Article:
8 Great Modern Masters - Page 6

Mid-century architects of Southern California who pioneered an international movement
8 Great Modern Masters
8 Great Modern Masters
Craig Ellwood and Case Study House #16 under construction, Beverly Hills (1955-’56).

5. CRAIG ELLWOOD

The pure and rational side of modernism can be enjoyed in the work of Craig Ellwood, who began as a homebuilding contractor and ended up as the leader of a team that turned engineering into beauty.

'Ellwood' (1922-1992), who grew up as Johnnie Burke, made up his new name at age 25. He worked as a builder on two now classic homes that were built as part of Arts & Architecture magazine's Case Study House program. Just a few years later Ellwood was designing houses as part of the program.

He designed his first house in 1949. Although self-taught as an architect, he attended UCLA to master engineering.

His glass-boxed, steel-framed homes, apartments, and institutional and commercial structures are works of geometric abstraction, International Style in inspiration.

More than most of his colleagues, Ellwood produced works that suggest the homes of Ludwig Mies van der Rohe, whose 1929 Barcelona Pavilion helped establish the minimalist glass-walled structure as an ideal. Ellwood hung a photo of Mies in his office.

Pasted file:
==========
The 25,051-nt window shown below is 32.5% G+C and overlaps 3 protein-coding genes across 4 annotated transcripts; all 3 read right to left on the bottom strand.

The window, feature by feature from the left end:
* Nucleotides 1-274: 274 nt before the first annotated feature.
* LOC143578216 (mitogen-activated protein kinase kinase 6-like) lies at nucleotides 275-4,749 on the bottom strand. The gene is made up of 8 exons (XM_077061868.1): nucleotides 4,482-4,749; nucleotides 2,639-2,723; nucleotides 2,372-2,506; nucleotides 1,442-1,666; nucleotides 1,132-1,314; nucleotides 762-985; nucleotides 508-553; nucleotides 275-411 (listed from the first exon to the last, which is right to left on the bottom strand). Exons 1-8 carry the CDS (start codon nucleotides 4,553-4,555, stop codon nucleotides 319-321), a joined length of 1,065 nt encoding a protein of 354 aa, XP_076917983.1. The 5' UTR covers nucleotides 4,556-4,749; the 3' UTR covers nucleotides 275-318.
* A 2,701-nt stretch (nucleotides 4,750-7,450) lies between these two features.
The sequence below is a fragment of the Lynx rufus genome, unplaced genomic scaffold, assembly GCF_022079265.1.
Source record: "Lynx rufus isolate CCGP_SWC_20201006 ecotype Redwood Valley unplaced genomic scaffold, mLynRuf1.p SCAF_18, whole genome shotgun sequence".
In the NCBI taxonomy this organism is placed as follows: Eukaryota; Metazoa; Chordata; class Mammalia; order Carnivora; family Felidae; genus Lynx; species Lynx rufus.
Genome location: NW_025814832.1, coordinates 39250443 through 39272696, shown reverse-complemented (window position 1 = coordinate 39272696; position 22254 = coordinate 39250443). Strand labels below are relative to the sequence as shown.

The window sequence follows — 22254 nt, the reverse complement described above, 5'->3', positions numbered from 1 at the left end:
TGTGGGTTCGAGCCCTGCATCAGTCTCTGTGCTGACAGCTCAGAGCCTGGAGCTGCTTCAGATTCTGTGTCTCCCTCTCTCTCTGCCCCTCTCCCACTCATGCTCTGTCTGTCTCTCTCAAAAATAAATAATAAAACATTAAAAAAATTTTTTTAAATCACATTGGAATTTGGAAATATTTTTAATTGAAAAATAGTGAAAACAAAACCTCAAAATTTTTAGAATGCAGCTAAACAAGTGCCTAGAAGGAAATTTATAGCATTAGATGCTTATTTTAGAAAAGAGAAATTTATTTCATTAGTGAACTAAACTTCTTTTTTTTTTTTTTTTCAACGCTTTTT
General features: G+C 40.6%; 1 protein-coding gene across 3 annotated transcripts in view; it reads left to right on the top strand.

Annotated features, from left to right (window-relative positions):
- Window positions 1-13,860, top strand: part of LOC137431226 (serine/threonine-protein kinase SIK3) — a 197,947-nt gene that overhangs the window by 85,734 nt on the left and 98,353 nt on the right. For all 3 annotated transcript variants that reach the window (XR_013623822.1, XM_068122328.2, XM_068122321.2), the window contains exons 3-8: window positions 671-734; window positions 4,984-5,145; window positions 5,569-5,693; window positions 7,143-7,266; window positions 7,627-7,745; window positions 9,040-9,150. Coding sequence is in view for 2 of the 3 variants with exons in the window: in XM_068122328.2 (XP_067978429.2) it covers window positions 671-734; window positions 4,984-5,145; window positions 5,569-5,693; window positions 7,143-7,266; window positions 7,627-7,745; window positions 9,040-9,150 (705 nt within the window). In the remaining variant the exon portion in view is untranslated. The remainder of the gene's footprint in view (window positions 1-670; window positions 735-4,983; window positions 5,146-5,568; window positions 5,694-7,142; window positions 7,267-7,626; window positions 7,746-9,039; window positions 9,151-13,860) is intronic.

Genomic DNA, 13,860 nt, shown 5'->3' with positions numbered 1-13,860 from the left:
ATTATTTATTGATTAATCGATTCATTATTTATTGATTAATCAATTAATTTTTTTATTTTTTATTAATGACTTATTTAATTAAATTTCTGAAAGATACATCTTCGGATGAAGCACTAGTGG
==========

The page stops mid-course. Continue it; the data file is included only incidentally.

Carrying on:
Ellwood's homes are generally a series of rectangular interior spaces and courtyards. Posts and beams create stark patterns and cast shadows that change throughout the day. Detailing is clean and precise.

Some of his homes have an air of mystery, appearing from the front more like minimalist structures than homey abodes.

 "Detailing was Ellwood's strength," Neal Jackson wrote in The Architecture of Craig Ellwood, "and it was from the construction side rather than the design side of the profession that he had emerged."

Ellwood gets much variety out of the formula of the glass box. Some of his houses seem to float above the nearby landscaping, as though they are art objects in the land. Others repose in gardens.

Many of Ellwood's projects were largely designed by associates with formal architectural training, including Jerry Lomax, while Ellwood handled oversight and marketing. Ellwood put together a talented team.

"He let us loose with the design," Lomax said of Ellwood in a 2007 interview, adding, "He was a good designer himself. He did good work."